Casinos, both online and in land-based resorts, operate in an ultra-competitive industry. This competition doesn’t just take place at the operator level; it’s arguably even more evident at the developer level. That is to say, there are 100s of software companies around the world who strive to get their games and technologies picked up by casino operators.
Big developers like Playtech, Evolution Gaming and NetEnt will spend huge amounts of time, money and effort trying to get new ways of experiencing casino games off the ground.
To be frank, sometimes it works and sometimes it doesn’t. In saying that some stuff thrown at the wall really does stick. Here are five examples of tech trends that are really changing our perceptions of casinos:
A really interesting one to start with, and it’s important to note that it is skill-based games and not skill games. Anyway, casinos have been challenged to come up with ideas to attract a generation of gamers who prefer to play Fortnite to roulette. Companies like Synergy Blue and Gamblit Gaming have been on the case, funded by the mega-casinos of Las Vegas to create games that really look and play like video games.
One such example is a Pac-Man: Battle Casino game, obviously based on the 1980s arcade classic. Casinos are really going in for this in a big way, as they think it is key to unlocking the millennials market. So, expect some big breakthroughs as we move through the 2020s.
Beyond Live Dealer
Arguably the most important breakthrough for online gaming in the 2010s was the advent of live dealer casinos. As you can see from the card tables at Mansion, the classic casino games have been given a new lease of life, in a both live and virtual format. Yet, what was soon realized by developers was that the same uses of streaming and console technology could bring completely different experiences to players.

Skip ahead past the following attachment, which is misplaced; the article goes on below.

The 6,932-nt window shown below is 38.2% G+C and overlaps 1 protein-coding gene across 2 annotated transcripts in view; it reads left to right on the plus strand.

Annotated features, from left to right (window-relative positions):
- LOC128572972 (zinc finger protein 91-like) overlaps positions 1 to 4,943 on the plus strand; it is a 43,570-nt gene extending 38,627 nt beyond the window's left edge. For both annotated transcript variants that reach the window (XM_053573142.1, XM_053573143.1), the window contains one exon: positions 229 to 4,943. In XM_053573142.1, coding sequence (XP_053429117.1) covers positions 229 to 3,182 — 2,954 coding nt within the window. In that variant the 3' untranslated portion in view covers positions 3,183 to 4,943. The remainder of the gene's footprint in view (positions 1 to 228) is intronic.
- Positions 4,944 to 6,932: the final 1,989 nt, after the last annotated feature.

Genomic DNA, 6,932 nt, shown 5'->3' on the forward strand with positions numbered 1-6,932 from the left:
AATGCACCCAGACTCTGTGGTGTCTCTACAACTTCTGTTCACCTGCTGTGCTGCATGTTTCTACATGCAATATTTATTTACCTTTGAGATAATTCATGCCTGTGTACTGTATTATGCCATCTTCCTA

In the last couple of years, lots of different conceptual games have been released on the live format, and it’s changing the expectations of players. One of the keys going forward is to tie this all in with VR, another area where developers are pumping huge amounts of money into research and development.
Sometimes in tech, a simple idea can be both effective and ground-breaking. Over the last few years, casino operators and developers have started linking games together, basically sharing a jackpot prize or prizes that are funded by taking a small percentage of each wager. What you basically end up with is economies of scale and massive jackpots. Games like Mega Moolah, Age of the Gods and DC Superheroes slots all link to other games, created the conditions for games to have quick-rising mega jackpots, potentially worth millions.
While online casinos could be considered experts in digital marketing, the size of these jackpots almost creates a ‘word of mouth’ type buzz. The main attraction for players is that the jackpots are awarded randomly, so low stakes players can dream of a life-changing win.
Some in the industry are still quite skeptical about the idea of playing casino games on smartwatches. If the industry is moving forward with bolder visual and sensory experiences, that seems contradictory to the ambition of squeezing games on to a relatively small device.
Thankfully, there are all sorts of directions the industry is going with this, and it’s going to be much more than simply playing mini casino games on your iWatch. However, the casino industry must also wait until the potential of the wearable is fully realized to properly capitalize.